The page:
It’s official. I’m an adult. I am not proud of it, as I don’t necessarily want to be, but I am nonetheless. Sadly, I’ve been suspecting it for sometime, but yesterday it was confirmed for me. Some of you might think I should have known this much earlier; and perhaps I should have figured it out when: I went to college, got my Master’s, got a real job, got married, bought a house, had kids … but no.
Believe it or not, I’ve always been brilliantly in-tune with my imagination, so I was able to ignore adulthood quite easily. In fact, during my first year of teaching, a beautiful veteran teacher of nearly thirty-years became something like a mentor and mother to me at school. After a couple of weeks I invited her over for tea and coffee. From my kitchen table she smiled at me and said, “You look like a little girl playing house.” And from that day on, she has affectionately called me, “little girl.”
So how did it happen then you ask? Well, I’m embarrassed to say, but it all came down to a garage door. My husband had a little fight with ours, and let’s just say the door won, but with major dents to show for it. I, not being much of a dent-fan, avidly supported his suggestion to get a new door; yesterday it was delivered. And here it comes. I love it! It is the prettiest garage door on the block! Today I found myself, out to run our dog just looking back at it and thinking, “Oh how proud and lovely you are.” Yup. That’s it. That is how I know. Because who in their right imagination would ever bother fawning over a garage door. It’s official. I’m an adult.
When I come to think of it honestly, I could see it coming. I’ve been into organization for quite awhile, teenage drivers look like babies to me, I enjoy taking naps, and (on more than one occasion, though I ‘d never admit it) I’ve been called ma’am instead of miss. What happened to miss? I liked miss much better. Thankfully, my students are too lazy to say misses, and still make me feel young with the title of miss. I actually had a student correct his friend when addressing me and said, “Dude, she’s married; it’s supposed to be misses.”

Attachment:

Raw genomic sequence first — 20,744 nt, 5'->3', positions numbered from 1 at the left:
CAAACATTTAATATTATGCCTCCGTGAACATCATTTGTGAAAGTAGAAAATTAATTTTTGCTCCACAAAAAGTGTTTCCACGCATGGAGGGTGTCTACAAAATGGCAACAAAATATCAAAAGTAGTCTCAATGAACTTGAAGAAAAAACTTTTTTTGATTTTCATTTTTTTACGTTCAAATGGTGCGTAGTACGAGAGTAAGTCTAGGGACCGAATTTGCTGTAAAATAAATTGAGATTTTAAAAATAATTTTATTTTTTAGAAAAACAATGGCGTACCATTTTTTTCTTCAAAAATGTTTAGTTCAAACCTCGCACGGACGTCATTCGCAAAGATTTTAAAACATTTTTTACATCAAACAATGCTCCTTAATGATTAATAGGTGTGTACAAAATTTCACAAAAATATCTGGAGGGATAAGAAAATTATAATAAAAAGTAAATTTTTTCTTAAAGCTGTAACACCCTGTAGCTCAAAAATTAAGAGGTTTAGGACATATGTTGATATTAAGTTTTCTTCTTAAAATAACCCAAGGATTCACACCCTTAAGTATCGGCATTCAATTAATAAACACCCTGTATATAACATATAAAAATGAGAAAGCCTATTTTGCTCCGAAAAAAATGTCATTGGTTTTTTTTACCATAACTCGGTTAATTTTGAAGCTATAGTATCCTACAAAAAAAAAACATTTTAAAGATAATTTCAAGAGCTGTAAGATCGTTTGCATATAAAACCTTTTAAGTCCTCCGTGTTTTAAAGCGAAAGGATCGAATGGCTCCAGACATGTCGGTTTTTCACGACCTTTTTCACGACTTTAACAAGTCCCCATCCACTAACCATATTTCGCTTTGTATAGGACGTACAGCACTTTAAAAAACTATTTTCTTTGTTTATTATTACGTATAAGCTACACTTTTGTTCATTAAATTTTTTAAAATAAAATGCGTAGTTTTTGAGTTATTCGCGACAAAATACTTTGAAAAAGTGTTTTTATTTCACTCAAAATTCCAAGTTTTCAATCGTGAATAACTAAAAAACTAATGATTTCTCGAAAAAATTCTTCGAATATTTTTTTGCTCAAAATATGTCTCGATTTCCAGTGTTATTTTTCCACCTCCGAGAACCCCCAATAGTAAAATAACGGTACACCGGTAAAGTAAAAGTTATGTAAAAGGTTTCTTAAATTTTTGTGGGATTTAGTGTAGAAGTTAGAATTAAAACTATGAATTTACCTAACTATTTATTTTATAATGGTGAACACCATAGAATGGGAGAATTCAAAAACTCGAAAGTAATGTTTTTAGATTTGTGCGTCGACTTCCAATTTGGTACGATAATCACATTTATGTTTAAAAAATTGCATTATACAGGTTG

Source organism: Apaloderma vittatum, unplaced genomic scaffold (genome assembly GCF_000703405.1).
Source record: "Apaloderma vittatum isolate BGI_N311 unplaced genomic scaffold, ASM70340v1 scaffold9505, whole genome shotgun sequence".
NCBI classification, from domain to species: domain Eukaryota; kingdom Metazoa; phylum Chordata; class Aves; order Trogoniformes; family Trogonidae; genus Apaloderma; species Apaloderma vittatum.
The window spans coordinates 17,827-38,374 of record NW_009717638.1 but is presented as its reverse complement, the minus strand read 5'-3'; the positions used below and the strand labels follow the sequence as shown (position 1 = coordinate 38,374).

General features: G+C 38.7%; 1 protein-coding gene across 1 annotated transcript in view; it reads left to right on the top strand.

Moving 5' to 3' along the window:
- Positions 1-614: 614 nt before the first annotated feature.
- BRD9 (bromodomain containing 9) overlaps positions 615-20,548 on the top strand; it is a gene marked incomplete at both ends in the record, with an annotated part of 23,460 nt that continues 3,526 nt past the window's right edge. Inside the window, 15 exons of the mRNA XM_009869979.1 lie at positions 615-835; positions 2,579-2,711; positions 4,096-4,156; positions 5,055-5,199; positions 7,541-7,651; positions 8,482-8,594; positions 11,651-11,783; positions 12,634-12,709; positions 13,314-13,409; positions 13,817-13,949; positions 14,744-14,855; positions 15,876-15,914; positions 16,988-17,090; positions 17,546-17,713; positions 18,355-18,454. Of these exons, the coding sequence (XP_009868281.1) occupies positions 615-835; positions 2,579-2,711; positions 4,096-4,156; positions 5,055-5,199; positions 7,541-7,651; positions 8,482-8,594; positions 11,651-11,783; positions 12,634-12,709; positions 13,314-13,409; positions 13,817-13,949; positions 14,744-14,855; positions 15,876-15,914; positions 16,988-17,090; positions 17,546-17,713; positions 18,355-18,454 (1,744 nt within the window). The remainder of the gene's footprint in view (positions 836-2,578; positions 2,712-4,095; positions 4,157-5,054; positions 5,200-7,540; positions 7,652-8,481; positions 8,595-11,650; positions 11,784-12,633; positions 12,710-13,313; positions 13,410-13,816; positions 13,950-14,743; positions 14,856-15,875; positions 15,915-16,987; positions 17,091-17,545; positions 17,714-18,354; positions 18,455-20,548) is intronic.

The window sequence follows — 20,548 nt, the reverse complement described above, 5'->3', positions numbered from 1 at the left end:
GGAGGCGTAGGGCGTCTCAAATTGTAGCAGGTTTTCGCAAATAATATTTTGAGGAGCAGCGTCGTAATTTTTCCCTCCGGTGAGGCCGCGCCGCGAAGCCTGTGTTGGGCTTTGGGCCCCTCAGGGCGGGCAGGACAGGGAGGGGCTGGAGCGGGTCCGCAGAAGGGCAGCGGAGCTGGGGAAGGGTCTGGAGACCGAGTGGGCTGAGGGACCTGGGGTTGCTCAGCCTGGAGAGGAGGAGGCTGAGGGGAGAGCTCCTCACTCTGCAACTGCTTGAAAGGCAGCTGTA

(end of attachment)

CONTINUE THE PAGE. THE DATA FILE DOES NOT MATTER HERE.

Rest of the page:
To which I quickly replied, “No! It’s okay. I mean, I’m wearing a wedding ring so it isn’t like I’ll forget that I’m married if you guys call me miss.” Age-related disaster–averted.
Still, I’ve noticed other signs. For example, I hate when teeny-boppers start screaming at the hot guy on the screen, so when we go to the movies I make my husband sit far to the side so we’re completely alone (though the view is much worse from there). I get exited about books and clothes for gifts. I actually enjoy eating granola and vegetables. I buy anti-aging eye-cream! What frustrates me the most is that I do not remember giving myself permission to grow up. I didn’t make the conscious decision and yet, the years sneaked up on me without my consent. It isn’t that I mind getting older, I just don’t want to be too adult-ish about it. Casey Stengel says, “The trick is growing up without growing old.”
Now, I’m going to vindicate myself here. I may have to admit adulthood; but I don’t have to give up childhood completely. My personality hasn’t changed (much), and I still find that I, and those who love me, know I’m a, “little girl” at heart. I love Disney Channel and cartoons. My favorite food is peanut butter on a spoon (with no distractions). I have a grand collection of children’s books (and have way before I actually had children of my own). I wear pink, purple or white Converse sneakers and my favorite jeans have holes and patches. I lay on the floor with my dog as my pillow. I dress up with my daughter for tea parties and tickle-fight my son. For my thirtieth birthday, some of my best friends threw me a pajama party and we watched the movie, “Thirteen Going on Thirty,” because I’ve been told, on more than one occasion, that I am forever trapped in that mentality … to which I say–thank God.
I may be a grown up, but I have stubbornly decided to never actually cross over. I haven’t heard it more beautifully described than when Edna St. Vincent Millay said, “Childhood is not from birth to a certain age and at a certain age The child is grown, and puts away childish things. Childhood is the kingdom where nobody dies.” More over, I think childhood is where pretend stays to live. So why not stay? Reach into the old drawer of your favorite parts of being a kid. Pull out the dreams, the games, the snacks, secrets and jokes. Cast off the, “I’m too old for that,” comments and play. You may be an adult; you may even get excited about lame things like garage doors and paint colors, but you don’t have to admit it. I’ll never tell, and if you want to be a kid … I’m right there with you, ready and willing to pretend.